Four limit states of damages, slight, moderate, serious, and complete were defined according to the bridge functional damage degree. Specifically, the four limit states of the thin-walled pier were quantified with the curvature ductility values based on the cross-section analysis of the pier. The limit values of the four damage states for the pier were 1.0, 2.0, 14.87, and 24.53, respectively. The damage states of bearings were defined with shear deformations according to the shape of the bearing. For the basin-type bearing, the corresponding shear deformations under the four limit states were taken as 100 mm, 200 mm, 250 mm, and 350 mm, respectively. The four limit states of abutments were defined with the displacements of 50 mm, 100 mm, 200 mm, and 400 mm, respectively. Coefficients of variation (COV) were used to describe the uncertainty of the limit states of piers, bearings, and abutments. The COV was set as 0.25 for the slight and moderate damage states, and 0.5 for the serious and complete damage states. The logarithmic standard deviation of component seismic capacities was derived with the COV according to equation.

###### 3.6.2. Vulnerability of Components

Combining the probabilistic demand models and the corresponding limit states of components, the seismic vulnerability curves of piers, bearings and abutments were derived with equation (4). The vulnerability curves under four damage states were depicted separately for illustration (Figure 8).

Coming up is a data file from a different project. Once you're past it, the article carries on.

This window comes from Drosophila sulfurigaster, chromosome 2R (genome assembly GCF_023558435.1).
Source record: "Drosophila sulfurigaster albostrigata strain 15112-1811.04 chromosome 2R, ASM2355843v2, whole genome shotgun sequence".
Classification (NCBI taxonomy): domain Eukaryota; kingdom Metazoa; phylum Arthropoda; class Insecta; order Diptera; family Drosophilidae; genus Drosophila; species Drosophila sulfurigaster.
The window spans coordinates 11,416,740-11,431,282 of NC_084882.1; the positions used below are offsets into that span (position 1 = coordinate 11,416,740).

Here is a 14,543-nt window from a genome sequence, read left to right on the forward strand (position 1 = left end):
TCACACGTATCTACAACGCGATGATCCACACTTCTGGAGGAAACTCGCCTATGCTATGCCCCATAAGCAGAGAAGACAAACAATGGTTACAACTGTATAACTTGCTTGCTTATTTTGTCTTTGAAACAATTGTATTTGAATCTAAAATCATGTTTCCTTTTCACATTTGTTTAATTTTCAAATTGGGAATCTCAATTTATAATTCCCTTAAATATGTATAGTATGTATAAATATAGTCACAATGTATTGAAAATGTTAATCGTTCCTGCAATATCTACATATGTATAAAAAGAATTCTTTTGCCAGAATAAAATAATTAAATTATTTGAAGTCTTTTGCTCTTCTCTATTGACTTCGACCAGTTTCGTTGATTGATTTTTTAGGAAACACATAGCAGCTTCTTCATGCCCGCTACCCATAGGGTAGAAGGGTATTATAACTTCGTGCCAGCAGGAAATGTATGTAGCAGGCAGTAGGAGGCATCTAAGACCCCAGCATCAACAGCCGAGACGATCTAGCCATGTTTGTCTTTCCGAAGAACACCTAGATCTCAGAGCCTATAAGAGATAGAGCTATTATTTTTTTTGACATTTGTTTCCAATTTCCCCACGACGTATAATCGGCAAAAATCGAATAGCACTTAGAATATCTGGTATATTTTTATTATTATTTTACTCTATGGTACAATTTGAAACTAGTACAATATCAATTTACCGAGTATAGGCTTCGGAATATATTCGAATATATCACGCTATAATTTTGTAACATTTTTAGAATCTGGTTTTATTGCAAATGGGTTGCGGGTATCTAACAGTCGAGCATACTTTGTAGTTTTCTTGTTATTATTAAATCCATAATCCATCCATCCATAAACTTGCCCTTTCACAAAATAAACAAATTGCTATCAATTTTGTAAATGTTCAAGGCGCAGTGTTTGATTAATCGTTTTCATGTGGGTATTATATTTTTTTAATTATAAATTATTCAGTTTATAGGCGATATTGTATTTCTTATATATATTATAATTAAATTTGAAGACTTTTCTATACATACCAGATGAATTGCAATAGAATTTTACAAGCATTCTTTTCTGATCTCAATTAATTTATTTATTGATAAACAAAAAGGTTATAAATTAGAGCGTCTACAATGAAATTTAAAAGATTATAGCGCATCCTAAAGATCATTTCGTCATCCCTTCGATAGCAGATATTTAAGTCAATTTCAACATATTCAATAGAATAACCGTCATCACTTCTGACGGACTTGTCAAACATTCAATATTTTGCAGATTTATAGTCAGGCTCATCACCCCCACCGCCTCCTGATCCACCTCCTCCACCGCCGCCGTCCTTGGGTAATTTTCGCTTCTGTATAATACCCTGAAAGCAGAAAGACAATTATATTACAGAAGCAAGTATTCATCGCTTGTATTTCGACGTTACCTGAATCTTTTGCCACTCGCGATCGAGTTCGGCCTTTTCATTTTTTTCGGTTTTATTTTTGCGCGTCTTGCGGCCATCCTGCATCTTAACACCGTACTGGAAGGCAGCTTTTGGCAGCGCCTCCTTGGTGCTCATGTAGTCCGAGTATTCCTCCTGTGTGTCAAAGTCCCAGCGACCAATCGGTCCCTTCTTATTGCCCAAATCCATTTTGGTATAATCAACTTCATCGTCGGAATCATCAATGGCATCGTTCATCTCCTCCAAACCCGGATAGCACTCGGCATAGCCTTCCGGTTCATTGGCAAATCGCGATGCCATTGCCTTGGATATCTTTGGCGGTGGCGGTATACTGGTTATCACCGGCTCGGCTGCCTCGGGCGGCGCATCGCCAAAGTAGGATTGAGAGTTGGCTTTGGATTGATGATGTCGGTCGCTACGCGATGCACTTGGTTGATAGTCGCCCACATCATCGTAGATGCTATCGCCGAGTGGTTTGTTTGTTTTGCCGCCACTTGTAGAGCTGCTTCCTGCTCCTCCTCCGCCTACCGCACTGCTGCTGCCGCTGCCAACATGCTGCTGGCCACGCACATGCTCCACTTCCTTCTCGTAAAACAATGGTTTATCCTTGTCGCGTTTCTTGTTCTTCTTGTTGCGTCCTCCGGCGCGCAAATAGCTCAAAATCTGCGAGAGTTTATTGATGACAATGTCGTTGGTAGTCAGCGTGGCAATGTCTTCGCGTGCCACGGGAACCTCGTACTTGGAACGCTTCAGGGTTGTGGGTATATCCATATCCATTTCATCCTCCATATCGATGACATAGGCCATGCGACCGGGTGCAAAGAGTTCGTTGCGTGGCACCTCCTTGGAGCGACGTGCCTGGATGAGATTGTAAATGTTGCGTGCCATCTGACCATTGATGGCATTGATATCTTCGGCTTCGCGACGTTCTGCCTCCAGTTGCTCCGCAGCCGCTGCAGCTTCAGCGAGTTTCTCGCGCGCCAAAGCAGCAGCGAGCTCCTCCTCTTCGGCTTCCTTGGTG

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In slight damage state, the seismic vulnerabilities of piers, bearings, and abutments were generally the same, and the maximum difference among the failure probabilities of components was 27.5%. The difference between the seismic vulnerability of components became bigger with the increase of damage. In moderate, serious, and complete damage states, the maximum differences among the failure probabilities of components were 30.6%, 45.4%, and 41.7%, respectively. The failure probabilities of the bearings were smaller than the piers and abutments in slight and moderate damage states. In the serious and complete damage states, the vulnerability of piers was smaller than bearings and abutments. In general, the vulnerability of components of the same type had good consistency in all the four damage states. However, the seismic vulnerability of piers changed with the height of piers. The medians of the vulnerability of individual components under different damage states are listed in Table 6.

###### 3.6.3. Vulnerability of Combined Components

The vulnerability curves of the combined components (0#, 1#, 2#, 3#, and 4#) were derived by substituting the vulnerability of the corresponding components into the optimal Copula functions (C_{0}, C_{1}, C_{2}, C_{3} and C_{4}). (Figure 9).

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The maximum differences in the seismic vulnerabilities of the five combined components were 13.54% and 14.06% in slight and moderate damage states, respectively. In serious and complete damage states, the seismic vulnerability of 0# combined component was almost the same as that of 4# combined component, and their seismic vulnerabilities was significantly greater than those of 1#, 2#, and 3# combined components. The seismic vulnerability of 3# combined component was the smallest among the five combined components. Therefore, the combined components of bearings and abutments were more vulnerable than the combined components of double thin-wall piers.

###### 3.6.4. Vulnerability of the Overall System